Lt. Governor Treadwell Welcomes Arctic Submarine Exercise
March 18, 2011, 160 nautical miles north of Prudhoe Bay, AK - Lt. Governor Mead Treadwell welcomed the crew of the USS Connecticut, a nuclear powered Seawolf class attack submarine, to exercises near the Applied Physics Laboratory Ice Station 2011, a U.S. Navy ice camp north of Prudhoe Bay.
The Ice Exercise is a long-standing program by which the U.S. Submarine Force develops and hones its Arctic operational and war-fighting skills. This year’s exercise includes participation by British and Canadian submarine force officers.
The USS Connecticut surfaced through the 26" thick ice Wednesday morning after a two-week trip from its base in Bremerton, Washington. It met up with a Virginia class submarine, the USS New Hampshire, which had made a two-week trip to Alaska's Arctic from its base in Groton, CT, and had surfaced on Tuesday.
"These two submarines came here from two ends of an Arctic shipping route that explorers have pursued for the last 500 years – and activity in the Arctic will only continue to grow,” Lt. Gov. Treadwell said to the U.S. Navy officers, scientists, Alaska-based helicopter pilots, and technicians gathered in the 40-person ice camp.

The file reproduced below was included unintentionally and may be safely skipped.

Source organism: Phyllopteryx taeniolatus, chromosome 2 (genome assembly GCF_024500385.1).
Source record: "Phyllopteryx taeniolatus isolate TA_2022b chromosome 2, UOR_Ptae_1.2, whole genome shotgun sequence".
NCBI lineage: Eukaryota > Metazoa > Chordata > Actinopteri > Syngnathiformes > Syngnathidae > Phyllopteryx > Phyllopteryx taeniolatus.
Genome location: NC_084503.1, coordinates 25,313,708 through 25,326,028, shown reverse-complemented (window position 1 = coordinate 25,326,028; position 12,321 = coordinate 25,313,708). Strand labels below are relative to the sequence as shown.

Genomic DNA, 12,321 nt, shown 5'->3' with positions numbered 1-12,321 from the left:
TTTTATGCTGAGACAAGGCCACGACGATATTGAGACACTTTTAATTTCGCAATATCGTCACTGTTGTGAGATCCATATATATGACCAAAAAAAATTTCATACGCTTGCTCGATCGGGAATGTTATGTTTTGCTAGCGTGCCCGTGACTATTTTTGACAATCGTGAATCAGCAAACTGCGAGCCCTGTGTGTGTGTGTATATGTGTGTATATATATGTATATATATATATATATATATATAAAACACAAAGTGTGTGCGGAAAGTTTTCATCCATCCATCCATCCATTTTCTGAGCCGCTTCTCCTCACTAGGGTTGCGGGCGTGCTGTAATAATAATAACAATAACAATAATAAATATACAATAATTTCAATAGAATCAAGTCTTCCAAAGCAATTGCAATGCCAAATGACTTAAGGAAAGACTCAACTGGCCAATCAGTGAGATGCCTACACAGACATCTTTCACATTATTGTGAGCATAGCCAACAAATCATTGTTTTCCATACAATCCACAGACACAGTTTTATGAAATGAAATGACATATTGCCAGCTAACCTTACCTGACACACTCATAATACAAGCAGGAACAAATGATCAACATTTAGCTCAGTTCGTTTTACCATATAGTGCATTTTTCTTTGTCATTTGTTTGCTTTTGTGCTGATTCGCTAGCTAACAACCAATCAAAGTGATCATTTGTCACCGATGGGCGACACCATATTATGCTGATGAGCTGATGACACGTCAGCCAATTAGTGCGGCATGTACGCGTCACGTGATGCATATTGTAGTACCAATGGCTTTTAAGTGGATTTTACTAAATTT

"Alaska's Arctic is vital to the nation for many reasons,” Treadwell said. “The energy we produce at Prudhoe Bay – and could be producing elsewhere in the Arctic, onshore and offshore – is significant. Our Arctic wildlife is prized by locals and people around the world. We are positioned strategically for national security. It’s imperative that the United States has the capability to defend our interests in the Arctic. This exercise, held every two or three years, helps expand both our scientific knowledge of the Arctic and our defense capability," Treadwell said.
The lieutenant governor joined Rear Admiral Nevin Carr, Chief of Naval Research; Rear Admiral David Titley, Oceanographer and Navigator of the Navy; and Rear Admiral Christopher Colvin, Commander, Coast Guard District Seventeen, in the overnight visit to the camp, where plywood "hooches" housed the science teams in the -27 degree Arctic weather.
The ice station, established for the Navy’s Arctic Submarine Laboratory by the University of Washington, will operate off Alaskan shores during March and April of this year. The last such exercise was held in 2009.